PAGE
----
Signs and Symptoms of Hearing Loss

Hearing loss is very common, especially with people over 50  – about 25% of people over 50 have some level of hearing loss.

Common signs of hearing loss include having difficulty keeping up with conversations, needing those around you to repeat themselves, or perhaps hearing buzzing or ringing in your ears.

The good news is there are many ways you can improve your hearing.

As a first step, take our online hearing test or take the online test to assess whether a friend or family member has hearing loss.

Early Signs of Hearing Loss

You may not be able to hear people talking around you clearly. They may seem to be speaking too quietly or you may not be able to make out certain words and phrases.

Understanding other people’s speech against background noise or in crowds may be hard. You may have trouble working out who’s speaking to you when it’s noisy.

The effort of trying to understand may be making you feel tired or frustrated.

If you believe you may be experiencing signs of hearing loss, we can help.

More Signs of Hearing Loss

1. Other people complain noise you’re making is too loud

Whether you’re watching TV, listening to music or talking on the phone, you think the noise level is normal until other people tell you it’s too loud.

2. You can’t understand other people

You cannot hear someone properly when they are speaking to you, even though everyone else can understand them perfectly. You find you are asking people to repeat what they have said a lot.

3. You can’t hear the phone ring

You miss calls because you cannot hear the phone ring.

4. Your family or friends say you might have hearing loss

Identifying hearing problems is not easy, and your family and friends may notice changes in your behaviour before you do.

Hearing Loss Symptoms

Hearing loss may also produce certain symptoms.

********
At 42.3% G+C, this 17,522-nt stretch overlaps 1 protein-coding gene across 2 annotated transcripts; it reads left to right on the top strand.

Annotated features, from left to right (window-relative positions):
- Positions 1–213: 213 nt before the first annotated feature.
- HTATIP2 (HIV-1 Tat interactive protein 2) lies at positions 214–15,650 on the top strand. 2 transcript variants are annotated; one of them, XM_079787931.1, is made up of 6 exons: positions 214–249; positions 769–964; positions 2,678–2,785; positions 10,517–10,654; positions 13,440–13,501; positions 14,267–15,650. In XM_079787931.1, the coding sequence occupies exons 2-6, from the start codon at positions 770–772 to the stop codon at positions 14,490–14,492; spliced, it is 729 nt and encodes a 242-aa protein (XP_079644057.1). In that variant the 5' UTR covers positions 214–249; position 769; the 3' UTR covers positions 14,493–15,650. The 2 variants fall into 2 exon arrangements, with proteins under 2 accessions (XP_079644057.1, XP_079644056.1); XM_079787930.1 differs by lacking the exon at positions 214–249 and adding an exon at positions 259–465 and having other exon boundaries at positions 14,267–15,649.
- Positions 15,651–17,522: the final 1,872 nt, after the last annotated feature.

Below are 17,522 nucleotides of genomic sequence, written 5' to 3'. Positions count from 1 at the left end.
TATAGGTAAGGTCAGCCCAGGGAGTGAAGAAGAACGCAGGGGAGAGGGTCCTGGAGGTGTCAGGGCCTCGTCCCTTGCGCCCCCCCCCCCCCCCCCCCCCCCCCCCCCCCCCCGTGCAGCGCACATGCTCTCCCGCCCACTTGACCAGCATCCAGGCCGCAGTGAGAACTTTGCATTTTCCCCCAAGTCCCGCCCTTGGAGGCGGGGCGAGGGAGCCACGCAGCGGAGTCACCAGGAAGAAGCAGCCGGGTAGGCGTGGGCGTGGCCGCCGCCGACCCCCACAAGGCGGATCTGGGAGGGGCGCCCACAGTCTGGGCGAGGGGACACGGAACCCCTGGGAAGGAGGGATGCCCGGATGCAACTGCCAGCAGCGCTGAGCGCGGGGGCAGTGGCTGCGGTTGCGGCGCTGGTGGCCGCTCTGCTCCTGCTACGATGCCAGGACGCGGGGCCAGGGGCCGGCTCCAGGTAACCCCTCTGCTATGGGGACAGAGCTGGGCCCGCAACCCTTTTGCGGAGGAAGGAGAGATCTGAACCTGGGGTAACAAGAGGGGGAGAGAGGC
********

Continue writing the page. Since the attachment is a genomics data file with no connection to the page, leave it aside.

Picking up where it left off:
Hyperacusis is caused by the brain compensating for reduced hearing by amplifying signals coming from the ears. You may feel uncomfortable or even experience pain when hearing certain volumes and frequencies of sound, or it may feel as if all sounds are sometimes far too loud.

Tinnitus can be caused by tiny sensory hair cells in the inner ear becoming damaged. You may notice a ringing or buzzing in your ears when there is no external sound that could cause this noise.

You could be suffering one of or both these symptoms. They are unpleasant, but don’t worry, counselling and hearing aids can help manage tinnitus for many people.

As a first step, book a free hearing check today. Once we have assessed your hearing, we can recommend strategies to help manage your symptoms.

Find out if you are experiencing hearing loss

If you answer ‘yes’ to at least two of the following statements, you may have some degree of hearing loss.

  • It sounds like people are mumbling when they're talking to me.
  • I ask people to repeat themselves, even when it’s quiet.
  • I get tired from trying to understand what people are saying.
  • I have difficulty hearing in restaurants or in crowds when there is a lot of background noise.
  • I find it hard to work out what direction sound is coming from.
  • I find it harder to hear women’s or children’s voices.
  • I find it difficult to hear anyone speaking who is not directly next to me, even when it’s quiet.
  • People tell me I have the television volume up too loud.
  • People tell me I speak loudly.
  • I need to lean in when I'm listening to somebody.
  • I have a family history of hearing loss.
  • I have been exposed to continuing and loud noise in my workplace.
  • I have a constant ringing in my ears.
  • I feel discomfort or pain when I hear certain sounds, especially construction equipment or other loud noises.
  • I take medication that can harm my hearing.

Are you concerned your friend or family member may be experiencing hearing loss?

It can be hard for someone experiencing hearing loss to know they have a problem. On average, it takes seven years for someone with hearing difficulties to seek help. As a result, you may notice symptoms and changes in the behaviour of loved ones before they do.

If you do need advice on starting a conversation about hearing loss, you can download our hearing loss conversation guide.